How Fear & Loathing Can Be Motivating

Feb
02
Posted by RCM  |  

I’ll admit I’m a magazine junkie and even more addicted to interviews with the people I admire, or who I didn’t realize I admire. I don’t watch Ryan Murphy’s shows (Glee, American Horror Story), but I was struck by his casual badassness and unrelenting attitude in he and Sarah Paulson’s profile in Elle. This part blew me away:

“I grew up in a very anesthetized home,” he says, “so I was drawn to watching or reading or smelling or having sex—anything that made me feel like, ‘Oh, I’m…alive.’ ” His mother was “a failed actress and a beauty queen” who worked at various retail jobs. His father was the district sales manager for the Indianapolis Star News; he’d wanted to be a lawyer, but was too afraid to take the bar. “I grew up in this house with broken dreams, and I remember thinking, ‘You know what? Fuck it. I would rather fail than be miserable,’ ” he says. “So I have applied that philosophy to my career. I am not going to do anything unless I am afraid of it.”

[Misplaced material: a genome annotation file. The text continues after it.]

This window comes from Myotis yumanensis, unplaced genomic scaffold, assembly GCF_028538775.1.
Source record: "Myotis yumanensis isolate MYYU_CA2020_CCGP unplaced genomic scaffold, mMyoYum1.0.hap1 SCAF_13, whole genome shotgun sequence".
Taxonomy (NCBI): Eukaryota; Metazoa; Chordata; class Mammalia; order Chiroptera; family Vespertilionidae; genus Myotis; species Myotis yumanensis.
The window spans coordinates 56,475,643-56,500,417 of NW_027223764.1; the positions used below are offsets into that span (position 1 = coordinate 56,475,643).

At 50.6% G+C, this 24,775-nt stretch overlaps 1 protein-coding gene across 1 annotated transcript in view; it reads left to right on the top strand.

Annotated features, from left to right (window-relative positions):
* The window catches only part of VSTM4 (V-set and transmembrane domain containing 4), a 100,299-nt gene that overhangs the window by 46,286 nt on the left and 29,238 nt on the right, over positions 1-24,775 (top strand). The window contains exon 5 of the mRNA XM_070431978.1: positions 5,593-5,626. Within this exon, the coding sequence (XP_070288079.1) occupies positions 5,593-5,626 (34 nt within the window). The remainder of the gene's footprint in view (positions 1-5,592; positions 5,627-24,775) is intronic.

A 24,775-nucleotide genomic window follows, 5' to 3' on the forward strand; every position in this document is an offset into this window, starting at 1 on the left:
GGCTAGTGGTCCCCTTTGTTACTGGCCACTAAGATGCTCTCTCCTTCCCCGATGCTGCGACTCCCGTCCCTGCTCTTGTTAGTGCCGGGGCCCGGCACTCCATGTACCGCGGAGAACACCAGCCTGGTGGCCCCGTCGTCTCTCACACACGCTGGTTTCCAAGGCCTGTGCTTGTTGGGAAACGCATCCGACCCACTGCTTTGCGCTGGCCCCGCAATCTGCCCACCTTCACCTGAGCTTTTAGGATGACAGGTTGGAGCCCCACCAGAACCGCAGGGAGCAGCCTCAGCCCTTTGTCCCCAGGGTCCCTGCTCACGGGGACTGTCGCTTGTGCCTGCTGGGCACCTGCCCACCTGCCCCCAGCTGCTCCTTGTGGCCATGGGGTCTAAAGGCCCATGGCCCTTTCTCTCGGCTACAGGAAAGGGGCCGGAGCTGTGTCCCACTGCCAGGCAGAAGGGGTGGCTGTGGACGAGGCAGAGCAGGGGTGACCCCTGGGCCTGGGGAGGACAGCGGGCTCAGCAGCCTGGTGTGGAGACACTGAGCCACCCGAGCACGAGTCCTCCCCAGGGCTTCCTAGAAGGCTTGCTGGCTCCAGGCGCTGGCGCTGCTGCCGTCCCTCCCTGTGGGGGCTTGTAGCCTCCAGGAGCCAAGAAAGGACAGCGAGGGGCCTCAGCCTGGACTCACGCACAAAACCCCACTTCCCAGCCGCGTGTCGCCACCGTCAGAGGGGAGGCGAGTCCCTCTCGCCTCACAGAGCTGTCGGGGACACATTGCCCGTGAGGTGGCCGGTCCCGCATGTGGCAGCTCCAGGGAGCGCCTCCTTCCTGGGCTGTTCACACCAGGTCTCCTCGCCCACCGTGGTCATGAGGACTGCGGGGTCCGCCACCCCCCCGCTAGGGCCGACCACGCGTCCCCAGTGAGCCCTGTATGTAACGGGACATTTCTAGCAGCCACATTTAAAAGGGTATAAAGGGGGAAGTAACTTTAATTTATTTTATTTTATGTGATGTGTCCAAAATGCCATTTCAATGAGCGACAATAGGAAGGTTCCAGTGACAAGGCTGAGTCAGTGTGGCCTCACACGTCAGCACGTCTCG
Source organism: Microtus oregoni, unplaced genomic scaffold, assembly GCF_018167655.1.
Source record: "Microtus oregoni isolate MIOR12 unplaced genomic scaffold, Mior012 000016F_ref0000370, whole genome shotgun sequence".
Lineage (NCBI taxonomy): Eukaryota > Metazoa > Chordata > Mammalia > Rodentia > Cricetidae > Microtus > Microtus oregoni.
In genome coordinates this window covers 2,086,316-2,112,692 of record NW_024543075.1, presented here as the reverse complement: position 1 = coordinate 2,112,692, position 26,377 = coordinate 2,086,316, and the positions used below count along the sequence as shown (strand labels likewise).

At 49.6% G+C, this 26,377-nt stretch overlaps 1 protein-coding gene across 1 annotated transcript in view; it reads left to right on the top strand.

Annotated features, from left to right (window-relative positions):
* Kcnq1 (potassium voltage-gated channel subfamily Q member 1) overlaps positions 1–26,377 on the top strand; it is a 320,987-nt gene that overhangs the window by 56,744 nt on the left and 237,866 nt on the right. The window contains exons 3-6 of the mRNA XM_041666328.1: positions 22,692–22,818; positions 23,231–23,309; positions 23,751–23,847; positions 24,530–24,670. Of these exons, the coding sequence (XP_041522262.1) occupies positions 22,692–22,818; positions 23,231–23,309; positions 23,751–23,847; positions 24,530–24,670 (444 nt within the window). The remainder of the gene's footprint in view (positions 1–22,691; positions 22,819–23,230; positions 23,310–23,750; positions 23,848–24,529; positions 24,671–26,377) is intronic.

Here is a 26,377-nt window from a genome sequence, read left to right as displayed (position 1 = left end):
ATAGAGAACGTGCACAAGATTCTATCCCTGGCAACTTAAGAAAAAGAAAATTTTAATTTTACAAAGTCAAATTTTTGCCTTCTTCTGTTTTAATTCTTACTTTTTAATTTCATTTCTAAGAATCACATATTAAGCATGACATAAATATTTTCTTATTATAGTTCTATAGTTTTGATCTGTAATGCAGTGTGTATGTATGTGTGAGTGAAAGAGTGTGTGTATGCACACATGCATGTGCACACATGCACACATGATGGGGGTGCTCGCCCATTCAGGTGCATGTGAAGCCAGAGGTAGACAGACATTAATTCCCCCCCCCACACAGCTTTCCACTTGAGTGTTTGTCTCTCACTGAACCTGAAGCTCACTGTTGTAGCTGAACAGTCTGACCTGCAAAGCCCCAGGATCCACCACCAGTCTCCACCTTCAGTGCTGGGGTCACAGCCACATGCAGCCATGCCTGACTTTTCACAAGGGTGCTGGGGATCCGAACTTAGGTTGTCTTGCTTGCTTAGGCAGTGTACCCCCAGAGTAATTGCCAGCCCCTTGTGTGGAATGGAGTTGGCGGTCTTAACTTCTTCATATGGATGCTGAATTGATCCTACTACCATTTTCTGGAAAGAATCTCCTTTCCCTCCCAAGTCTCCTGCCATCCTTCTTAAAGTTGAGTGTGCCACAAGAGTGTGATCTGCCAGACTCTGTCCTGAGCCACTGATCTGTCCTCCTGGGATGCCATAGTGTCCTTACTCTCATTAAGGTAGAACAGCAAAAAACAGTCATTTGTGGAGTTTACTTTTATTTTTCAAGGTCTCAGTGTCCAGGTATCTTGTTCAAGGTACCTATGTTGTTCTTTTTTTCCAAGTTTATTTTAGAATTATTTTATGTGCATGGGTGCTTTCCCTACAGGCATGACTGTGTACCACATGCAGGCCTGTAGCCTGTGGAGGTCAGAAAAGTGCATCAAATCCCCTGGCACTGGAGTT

The environment I grew up in was far from Murphy’s, but his attitude is applicable at any time in life. If you know me, you’ll know that early in life I managed to achieve a comfortable job in sales that was just as lucrative as it was unbearable. It drove me into an existential crisis that turned my life around for the better. Rock Candy Media wouldn’t exist if I thought a comfortable life was good enough.

Inertia is a constant enemy. You need to have an innate discomfort with settling in to keep moving forward.

You often hear about highly successful people being dissatisfied or unhappy in spite of their success. People always wonder how someone who has wealth, fame, etc. could be anything but overjoyed. I actually think the two are closely connected. Isn’t it their inability to be satisfied with their current situation that leads them to keep striving for better? The agony can be necessary for achievement.

This might sound depressing, but again I think it’s the opposite. Settling for less is worse than trying and failing, and sometimes you need that dread to motivate yourself to say “fuck it” and work for your dreams.

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